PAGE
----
'We are too embarrassed to say we live here' say locals in 'dead' Yorkshire town

'It's a s***hole - that's your headline."

Dewsbury folk aren't known for mincing their words and local woman Vicky, 50, is brutally candid in her assessment of the current state of the town centre.

Apart from Elegance Nails, a nail and beauty salon in Market Place where she is a customer, Vicky cannot think of much else worthy of praise. She admits to being too embarrassed to tell people where she's from.

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She jokes that I might get 'mugged' if I stray down the wrong alleyway and says: "Dewsbury is rough now. It started to decline about 20 years ago. My mum in law doesn't come down - she is too scared. She is 77 and is worried about groups of young men drinking and fighting. She is very intimidated."

Vicky, from Hanging Heaton, Dewsbury, says there is a street drinking culture in the town centre that the authorities turn a blind eye to. "I have seen the police walking past them while they are drinking. They don't do anything."

She is Dewsbury born and bred but says she only ventures into town once a fortnight. "It's very sad, but it's the same all over England, in all towns."

Vicky thinks some locals stay away from the town centre because of 'undesirables'. She wants to see a greater police presence to reassure people. A few more shops might tempt people back, but in recent weeks the town centre lost Peacocks and a discount supermarket called Quality Save.

"If Peacocks was still here I would be in there," she said. "For clothes I would go to the White Rose centre in Leeds."

She is sad about the demise of her town. "Dewsbury was one of the finest towns around. I don't tell people I come from Dewsbury. I am embarrassed."

Christine Dawson was heading to a coffee shop when YorkshireLive caught up with her in the town centre. She said: "There's nothing at all. Peacocks has closed, Quality Save has closed and some public houses, although I don't drink myself.

"I don't think the town centre will get back to where it was. It's gone too far downhill. Young ones are moving to Scarborough and where the jobs are. If I am not on my scooter (she uses an electric mobility scooter) I go to Morley which is very busy, or Wakefield."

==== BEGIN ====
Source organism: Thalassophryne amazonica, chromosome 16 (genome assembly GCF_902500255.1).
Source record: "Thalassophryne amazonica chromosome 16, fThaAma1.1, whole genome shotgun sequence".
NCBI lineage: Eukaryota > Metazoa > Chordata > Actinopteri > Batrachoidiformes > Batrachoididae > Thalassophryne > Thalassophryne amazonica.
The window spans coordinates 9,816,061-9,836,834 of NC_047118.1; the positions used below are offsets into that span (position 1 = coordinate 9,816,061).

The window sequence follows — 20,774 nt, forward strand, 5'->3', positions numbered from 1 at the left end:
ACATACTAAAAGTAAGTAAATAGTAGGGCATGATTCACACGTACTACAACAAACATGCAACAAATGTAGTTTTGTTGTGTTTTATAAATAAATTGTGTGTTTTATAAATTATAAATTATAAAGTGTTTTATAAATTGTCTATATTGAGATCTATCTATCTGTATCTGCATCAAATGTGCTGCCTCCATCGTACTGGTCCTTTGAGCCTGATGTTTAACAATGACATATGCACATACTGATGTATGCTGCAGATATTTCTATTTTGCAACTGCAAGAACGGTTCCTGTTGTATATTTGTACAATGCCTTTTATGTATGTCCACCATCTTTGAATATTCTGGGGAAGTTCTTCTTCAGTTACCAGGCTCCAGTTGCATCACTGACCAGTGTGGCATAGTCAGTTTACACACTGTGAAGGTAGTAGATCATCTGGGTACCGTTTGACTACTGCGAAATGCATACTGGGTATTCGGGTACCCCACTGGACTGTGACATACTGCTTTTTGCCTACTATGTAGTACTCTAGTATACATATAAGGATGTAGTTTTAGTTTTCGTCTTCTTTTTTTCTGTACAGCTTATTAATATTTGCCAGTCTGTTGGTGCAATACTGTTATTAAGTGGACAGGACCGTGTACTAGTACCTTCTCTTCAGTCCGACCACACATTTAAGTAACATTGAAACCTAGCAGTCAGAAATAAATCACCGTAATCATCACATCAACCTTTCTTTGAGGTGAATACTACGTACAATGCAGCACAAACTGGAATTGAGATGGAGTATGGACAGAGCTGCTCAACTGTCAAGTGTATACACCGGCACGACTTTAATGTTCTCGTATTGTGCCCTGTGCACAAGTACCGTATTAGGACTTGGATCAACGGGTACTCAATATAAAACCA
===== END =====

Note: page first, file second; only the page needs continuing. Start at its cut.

Christine does like one spot and that's Town Cafe which is renowned for its fresh coffee and Turkish-style food.

Mohammed, 52, a stockbroker who was waiting for a lift from the revamped Dewsbury station, said the town centre had got 'worse' in the last month due to further shop closures. The lack of shops isn't good for community cohesion, he says, as it chips away at a sense of community and reduces interactions between people.

"Shopping is great for bumping into friends. What we need is a really serious study into why shops have shut and how to get them back open again."

Michael Rycraft, a retired maths lecturer, is a little bit more upbeat about Dewsbury's future, as he prefers to see the glass half full rather than half empty.

He is aware of various regeneration schemes, some of them backed by Kirklees Council, and says there are still some decent retailers and cafes around.

"Dewsbury has some lovely buildings; some have been well kept and some haven't. There is a feeling of history and it's easy to get to the motorways or into the countryside. And there are plenty of places to go for coffee in the day time. I would say there have been some improvements, although there is a feeling that Kirklees is spending the money on Huddersfield."

At Dewsbury Market, the traders that still remain are waiting for delayed redevelopment plans to come to fruition.

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Claire, who runs family sweet company Toffee Smiths which has a stall at the market, said: "Unfortunately Dewsbury is not the town that it was. It will take, if it ever can, a lot to make it right again."

In the Town Cafe, it was busy with customers on Friday afternoon, with some enjoying frothy coffee on tables outside.

Cafe customer Hanifa described Dewsbury as a 'total mess', adding: "It looked better in 1824 than it does in 2024. It needs a lot of work. The people of Dewsbury have not seen any benefit from their taxes. There are too many gambling shops, and we have seen closure after closure of shops."